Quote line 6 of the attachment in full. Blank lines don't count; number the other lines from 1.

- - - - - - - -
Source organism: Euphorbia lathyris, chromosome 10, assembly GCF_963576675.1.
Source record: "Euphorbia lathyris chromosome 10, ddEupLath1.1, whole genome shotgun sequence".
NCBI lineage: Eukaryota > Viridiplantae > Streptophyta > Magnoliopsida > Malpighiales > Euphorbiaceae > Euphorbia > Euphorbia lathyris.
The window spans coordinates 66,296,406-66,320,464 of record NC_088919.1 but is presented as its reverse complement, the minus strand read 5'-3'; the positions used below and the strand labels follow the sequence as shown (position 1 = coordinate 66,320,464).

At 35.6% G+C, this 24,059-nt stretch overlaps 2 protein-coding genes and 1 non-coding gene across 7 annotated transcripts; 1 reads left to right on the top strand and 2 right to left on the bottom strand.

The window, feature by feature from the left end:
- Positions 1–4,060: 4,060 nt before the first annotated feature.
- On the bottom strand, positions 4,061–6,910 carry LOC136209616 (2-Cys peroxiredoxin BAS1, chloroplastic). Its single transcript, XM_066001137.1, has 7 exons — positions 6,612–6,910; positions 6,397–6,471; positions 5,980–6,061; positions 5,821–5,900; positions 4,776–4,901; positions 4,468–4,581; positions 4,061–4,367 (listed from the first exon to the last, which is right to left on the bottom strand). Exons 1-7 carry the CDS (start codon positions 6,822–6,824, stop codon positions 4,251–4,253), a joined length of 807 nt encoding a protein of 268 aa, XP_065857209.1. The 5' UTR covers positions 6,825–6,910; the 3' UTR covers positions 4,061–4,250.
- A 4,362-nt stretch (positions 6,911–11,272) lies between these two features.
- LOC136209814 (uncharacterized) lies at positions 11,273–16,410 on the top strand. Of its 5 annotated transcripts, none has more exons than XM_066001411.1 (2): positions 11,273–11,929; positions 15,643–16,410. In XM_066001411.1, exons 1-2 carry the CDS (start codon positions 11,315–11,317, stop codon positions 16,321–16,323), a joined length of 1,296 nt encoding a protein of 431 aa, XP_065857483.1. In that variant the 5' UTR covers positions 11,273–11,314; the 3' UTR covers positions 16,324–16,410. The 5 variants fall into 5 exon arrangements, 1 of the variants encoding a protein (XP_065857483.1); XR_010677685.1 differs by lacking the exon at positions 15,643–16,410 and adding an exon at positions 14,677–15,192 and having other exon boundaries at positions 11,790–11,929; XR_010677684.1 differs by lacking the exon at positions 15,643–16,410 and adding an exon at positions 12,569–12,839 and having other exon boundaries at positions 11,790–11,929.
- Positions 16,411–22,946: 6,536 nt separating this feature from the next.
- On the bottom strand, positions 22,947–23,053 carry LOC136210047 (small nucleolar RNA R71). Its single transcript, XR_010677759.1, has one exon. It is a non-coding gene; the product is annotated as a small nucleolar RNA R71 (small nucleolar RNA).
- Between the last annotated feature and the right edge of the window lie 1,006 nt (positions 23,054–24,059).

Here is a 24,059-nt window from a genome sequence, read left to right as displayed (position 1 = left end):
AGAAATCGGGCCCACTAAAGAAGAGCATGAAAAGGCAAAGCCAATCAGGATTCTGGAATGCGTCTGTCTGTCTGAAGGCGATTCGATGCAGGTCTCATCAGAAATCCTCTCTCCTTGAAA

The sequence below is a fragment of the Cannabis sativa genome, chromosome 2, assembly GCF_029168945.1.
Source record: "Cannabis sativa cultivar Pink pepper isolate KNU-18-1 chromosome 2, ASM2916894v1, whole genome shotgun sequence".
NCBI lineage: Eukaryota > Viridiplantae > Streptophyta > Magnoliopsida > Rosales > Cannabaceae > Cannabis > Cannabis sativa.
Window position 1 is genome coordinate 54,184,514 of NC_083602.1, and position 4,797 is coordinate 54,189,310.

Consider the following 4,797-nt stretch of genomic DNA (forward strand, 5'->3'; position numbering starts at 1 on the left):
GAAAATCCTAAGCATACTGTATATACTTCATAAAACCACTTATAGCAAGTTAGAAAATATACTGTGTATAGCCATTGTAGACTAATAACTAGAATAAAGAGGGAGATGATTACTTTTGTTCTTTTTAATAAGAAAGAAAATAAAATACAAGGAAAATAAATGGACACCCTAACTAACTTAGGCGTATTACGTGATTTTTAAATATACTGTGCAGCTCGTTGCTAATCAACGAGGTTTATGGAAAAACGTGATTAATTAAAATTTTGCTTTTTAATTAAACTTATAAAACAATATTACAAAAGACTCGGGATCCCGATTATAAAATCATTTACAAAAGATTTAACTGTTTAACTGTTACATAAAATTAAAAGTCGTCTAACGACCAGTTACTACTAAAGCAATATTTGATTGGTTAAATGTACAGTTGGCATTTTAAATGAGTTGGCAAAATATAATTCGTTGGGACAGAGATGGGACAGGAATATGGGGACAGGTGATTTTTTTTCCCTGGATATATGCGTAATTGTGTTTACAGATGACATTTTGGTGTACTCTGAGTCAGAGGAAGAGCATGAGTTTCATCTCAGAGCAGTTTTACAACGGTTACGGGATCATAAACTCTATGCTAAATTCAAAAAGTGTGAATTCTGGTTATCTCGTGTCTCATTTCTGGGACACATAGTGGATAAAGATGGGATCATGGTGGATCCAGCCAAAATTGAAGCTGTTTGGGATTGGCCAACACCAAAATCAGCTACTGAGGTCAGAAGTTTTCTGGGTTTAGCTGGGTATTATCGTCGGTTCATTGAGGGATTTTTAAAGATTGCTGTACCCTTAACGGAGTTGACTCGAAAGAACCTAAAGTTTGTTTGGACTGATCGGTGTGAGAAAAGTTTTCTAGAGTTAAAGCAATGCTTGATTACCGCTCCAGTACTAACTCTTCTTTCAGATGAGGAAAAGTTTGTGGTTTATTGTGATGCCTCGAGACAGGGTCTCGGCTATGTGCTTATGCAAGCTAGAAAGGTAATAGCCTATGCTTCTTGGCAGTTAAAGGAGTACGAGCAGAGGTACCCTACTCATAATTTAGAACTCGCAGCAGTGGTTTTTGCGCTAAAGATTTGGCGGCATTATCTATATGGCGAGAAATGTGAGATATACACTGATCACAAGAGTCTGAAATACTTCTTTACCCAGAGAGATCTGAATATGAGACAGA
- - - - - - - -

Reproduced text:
The window, feature by feature from the left end: